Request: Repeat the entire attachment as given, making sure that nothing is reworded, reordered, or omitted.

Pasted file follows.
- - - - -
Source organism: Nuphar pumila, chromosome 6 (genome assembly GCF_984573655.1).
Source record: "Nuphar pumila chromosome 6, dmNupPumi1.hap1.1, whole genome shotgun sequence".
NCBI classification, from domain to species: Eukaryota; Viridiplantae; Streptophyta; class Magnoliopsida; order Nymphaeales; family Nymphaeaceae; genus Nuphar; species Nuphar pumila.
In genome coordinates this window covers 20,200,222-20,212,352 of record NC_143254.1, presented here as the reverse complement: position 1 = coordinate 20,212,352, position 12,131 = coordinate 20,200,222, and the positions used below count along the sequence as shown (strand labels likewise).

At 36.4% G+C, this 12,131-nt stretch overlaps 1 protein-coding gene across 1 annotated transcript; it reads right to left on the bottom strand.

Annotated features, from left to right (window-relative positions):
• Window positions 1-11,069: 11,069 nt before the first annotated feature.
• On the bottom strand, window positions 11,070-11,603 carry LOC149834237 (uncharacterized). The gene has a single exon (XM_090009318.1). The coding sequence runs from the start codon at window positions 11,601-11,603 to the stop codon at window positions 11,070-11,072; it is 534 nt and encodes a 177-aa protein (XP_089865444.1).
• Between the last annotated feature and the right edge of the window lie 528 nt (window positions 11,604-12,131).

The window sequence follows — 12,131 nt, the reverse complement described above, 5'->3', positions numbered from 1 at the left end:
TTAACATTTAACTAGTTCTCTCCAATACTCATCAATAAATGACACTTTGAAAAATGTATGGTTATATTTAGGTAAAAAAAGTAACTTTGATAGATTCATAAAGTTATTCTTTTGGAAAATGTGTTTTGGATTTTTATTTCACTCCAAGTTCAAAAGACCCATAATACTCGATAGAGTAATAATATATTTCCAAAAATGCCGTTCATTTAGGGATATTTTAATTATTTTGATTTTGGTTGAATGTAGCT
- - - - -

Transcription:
Source organism: Nuphar pumila, chromosome 6 (genome assembly GCF_984573655.1).
Source record: "Nuphar pumila chromosome 6, dmNupPumi1.hap1.1, whole genome shotgun sequence".
NCBI classification, from domain to species: Eukaryota; Viridiplantae; Streptophyta; class Magnoliopsida; order Nymphaeales; family Nymphaeaceae; genus Nuphar; species Nuphar pumila.
In genome coordinates this window covers 20,200,222-20,212,352 of record NC_143254.1, presented here as the reverse complement: position 1 = coordinate 20,212,352, position 12,131 = coordinate 20,200,222, and the positions used below count along the sequence as shown (strand labels likewise).

At 36.4% G+C, this 12,131-nt stretch overlaps 1 protein-coding gene across 1 annotated transcript; it reads right to left on the bottom strand.

Annotated features, from left to right (window-relative positions):
• Window positions 1-11,069: 11,069 nt before the first annotated feature.
• On the bottom strand, window positions 11,070-11,603 carry LOC149834237 (uncharacterized). The gene has a single exon (XM_090009318.1). The coding sequence runs from the start codon at window positions 11,601-11,603 to the stop codon at window positions 11,070-11,072; it is 534 nt and encodes a 177-aa protein (XP_089865444.1).
• Between the last annotated feature and the right edge of the window lie 528 nt (window positions 11,604-12,131).

The window sequence follows — 12,131 nt, the reverse complement described above, 5'->3', positions numbered from 1 at the left end:
TTAACATTTAACTAGTTCTCTCCAATACTCATCAATAAATGACACTTTGAAAAATGTATGGTTATATTTAGGTAAAAAAAGTAACTTTGATAGATTCATAAAGTTATTCTTTTGGAAAATGTGTTTTGGATTTTTATTTCACTCCAAGTTCAAAAGACCCATAATACTCGATAGAGTAATAATATATTTCCAAAAATGCCGTTCATTTAGGGATATTTTAATTATTTTGATTTTGGTTGAATGTAGCT